Treatment-free Survival after Immune Checkpoint Inhibitor Therapy versus Targeted Therapy for Advanced Renal Cell Carcinoma: 42-Month Results of the CheckMate 214 Trial

Purpose:

Patients discontinuing immuno-oncology regimens may experience periods of disease control without need for ongoing anticancer therapy, but toxicity may persist. We describe treatment-free survival (TFS), with and without toxicity.

Patients and Methods:

Data were analyzed from the randomized phase III CheckMate 214 trial of nivolumab plus ipilimumab (n = 550) versus sunitinib (n = 546) for treatment-naïve, advanced renal cell carcinoma (aRCC). TFS was estimated by the 42-month restricted mean times defined by the area between Kaplan–Meier curves for two time-to-event endpoints defined from randomization: time to protocol therapy cessation and time to subsequent systemic therapy initiation or death. TFS was subdivided as TFS with and without toxicity by counting days with ≥1 grade ≥3 treatment-related adverse event (TRAE).

Results:

At 42 months since randomization, 52% of nivolumab plus ipilimumab and 39% of sunitinib intermediate/poor-risk patients were alive; 18% and 5% surviving treatment-free, respectively. Among favorable-risk patients, 70% and 73% of nivolumab plus ipilimumab and sunitinib patients were alive; 20% and 9% treatment-free. Over the 42-month period, mean TFS was over twice as long after nivolumab plus ipilimumab than sunitinib for intermediate/poor-risk (6.9 vs. 3.1 months) and three times as long for favorable-risk patients (11.0 vs. 3.7 months). Mean TFS with grade ≥3 TRAEs was a small proportion of time for both treatments (0.6 vs. 0.3 months after nivolumab plus ipilimumab vs. sunitinib for intermediate/poor-risk, and 0.9 vs. 0.3 months for favorable-risk patients).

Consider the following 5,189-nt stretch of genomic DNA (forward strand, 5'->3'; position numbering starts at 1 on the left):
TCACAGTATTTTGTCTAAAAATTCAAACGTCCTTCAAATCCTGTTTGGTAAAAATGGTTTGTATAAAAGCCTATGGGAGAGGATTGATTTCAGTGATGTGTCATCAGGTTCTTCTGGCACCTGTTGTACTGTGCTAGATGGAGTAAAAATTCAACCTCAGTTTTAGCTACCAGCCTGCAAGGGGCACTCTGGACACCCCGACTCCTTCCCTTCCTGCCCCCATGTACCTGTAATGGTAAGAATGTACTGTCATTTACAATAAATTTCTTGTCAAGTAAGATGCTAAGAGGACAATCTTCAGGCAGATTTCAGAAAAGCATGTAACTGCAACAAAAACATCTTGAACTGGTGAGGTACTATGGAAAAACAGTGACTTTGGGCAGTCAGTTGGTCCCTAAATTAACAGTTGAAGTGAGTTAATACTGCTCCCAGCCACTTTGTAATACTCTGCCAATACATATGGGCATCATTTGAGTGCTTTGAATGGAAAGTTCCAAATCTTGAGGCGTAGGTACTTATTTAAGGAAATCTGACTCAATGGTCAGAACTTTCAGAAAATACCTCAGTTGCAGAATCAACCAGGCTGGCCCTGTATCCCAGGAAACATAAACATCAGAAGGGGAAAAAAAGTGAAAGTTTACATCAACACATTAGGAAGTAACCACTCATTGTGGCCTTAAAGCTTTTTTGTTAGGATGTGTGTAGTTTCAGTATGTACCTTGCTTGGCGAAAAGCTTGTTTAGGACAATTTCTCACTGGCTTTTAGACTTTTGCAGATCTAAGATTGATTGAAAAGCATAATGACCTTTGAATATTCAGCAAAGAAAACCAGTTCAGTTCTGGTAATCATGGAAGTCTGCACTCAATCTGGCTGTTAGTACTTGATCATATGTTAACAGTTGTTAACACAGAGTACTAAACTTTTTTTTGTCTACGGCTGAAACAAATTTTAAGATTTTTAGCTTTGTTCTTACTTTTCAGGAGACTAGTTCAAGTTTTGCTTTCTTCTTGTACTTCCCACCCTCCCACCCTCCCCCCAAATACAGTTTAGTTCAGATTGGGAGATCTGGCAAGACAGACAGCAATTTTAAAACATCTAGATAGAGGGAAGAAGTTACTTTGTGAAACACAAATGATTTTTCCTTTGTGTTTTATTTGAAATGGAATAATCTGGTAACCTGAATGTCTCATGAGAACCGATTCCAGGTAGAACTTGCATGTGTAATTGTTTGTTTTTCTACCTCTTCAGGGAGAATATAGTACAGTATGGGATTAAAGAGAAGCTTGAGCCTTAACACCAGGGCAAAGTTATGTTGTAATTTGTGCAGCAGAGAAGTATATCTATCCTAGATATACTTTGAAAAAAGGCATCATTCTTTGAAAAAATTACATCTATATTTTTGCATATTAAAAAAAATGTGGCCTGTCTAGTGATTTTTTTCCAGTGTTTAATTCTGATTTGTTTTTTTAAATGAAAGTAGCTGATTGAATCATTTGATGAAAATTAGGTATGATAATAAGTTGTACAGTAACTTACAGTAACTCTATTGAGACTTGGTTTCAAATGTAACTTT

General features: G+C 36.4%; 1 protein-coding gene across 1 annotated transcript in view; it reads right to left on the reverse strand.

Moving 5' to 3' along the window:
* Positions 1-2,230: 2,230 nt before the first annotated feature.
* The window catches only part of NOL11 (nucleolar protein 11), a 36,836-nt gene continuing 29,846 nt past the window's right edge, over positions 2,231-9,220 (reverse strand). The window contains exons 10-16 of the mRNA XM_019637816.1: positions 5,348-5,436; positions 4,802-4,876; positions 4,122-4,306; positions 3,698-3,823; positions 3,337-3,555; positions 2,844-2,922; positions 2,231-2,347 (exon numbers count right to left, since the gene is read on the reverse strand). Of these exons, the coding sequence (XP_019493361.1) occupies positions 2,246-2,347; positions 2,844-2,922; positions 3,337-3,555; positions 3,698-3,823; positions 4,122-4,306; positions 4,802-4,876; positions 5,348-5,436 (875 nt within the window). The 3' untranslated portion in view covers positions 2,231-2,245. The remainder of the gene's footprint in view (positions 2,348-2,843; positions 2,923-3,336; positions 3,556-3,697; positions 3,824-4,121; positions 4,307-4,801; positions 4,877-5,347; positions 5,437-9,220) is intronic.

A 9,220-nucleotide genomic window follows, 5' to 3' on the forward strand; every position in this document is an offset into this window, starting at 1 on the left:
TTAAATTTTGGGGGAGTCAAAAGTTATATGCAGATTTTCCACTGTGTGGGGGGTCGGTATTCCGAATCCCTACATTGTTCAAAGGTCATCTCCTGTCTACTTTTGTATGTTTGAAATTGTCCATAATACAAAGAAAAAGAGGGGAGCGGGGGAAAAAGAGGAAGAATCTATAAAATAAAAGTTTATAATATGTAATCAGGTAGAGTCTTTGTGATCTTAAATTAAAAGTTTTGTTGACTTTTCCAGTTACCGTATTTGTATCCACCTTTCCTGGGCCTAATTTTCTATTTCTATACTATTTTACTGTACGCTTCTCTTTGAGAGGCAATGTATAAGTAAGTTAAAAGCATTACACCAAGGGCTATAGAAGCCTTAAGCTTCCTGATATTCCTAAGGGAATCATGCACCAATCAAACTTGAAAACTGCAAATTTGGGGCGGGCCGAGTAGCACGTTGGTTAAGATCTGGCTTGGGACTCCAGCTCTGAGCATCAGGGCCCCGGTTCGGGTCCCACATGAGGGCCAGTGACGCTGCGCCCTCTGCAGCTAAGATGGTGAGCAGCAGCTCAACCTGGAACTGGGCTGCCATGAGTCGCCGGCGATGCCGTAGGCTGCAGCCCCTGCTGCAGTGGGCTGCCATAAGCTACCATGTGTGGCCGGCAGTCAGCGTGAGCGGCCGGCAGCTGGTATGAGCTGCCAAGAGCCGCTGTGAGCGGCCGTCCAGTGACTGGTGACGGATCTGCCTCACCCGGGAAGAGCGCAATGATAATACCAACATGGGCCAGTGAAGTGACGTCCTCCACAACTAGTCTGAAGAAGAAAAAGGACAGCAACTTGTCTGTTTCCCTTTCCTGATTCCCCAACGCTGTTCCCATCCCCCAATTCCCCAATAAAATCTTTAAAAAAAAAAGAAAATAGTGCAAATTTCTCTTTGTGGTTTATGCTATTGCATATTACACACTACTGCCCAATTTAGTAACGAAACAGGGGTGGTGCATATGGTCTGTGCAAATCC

Conclusions:

Patients initiating first-line nivolumab plus ipilimumab for aRCC spent more survival time treatment-free without toxicity versus those on sunitinib, regardless of risk group.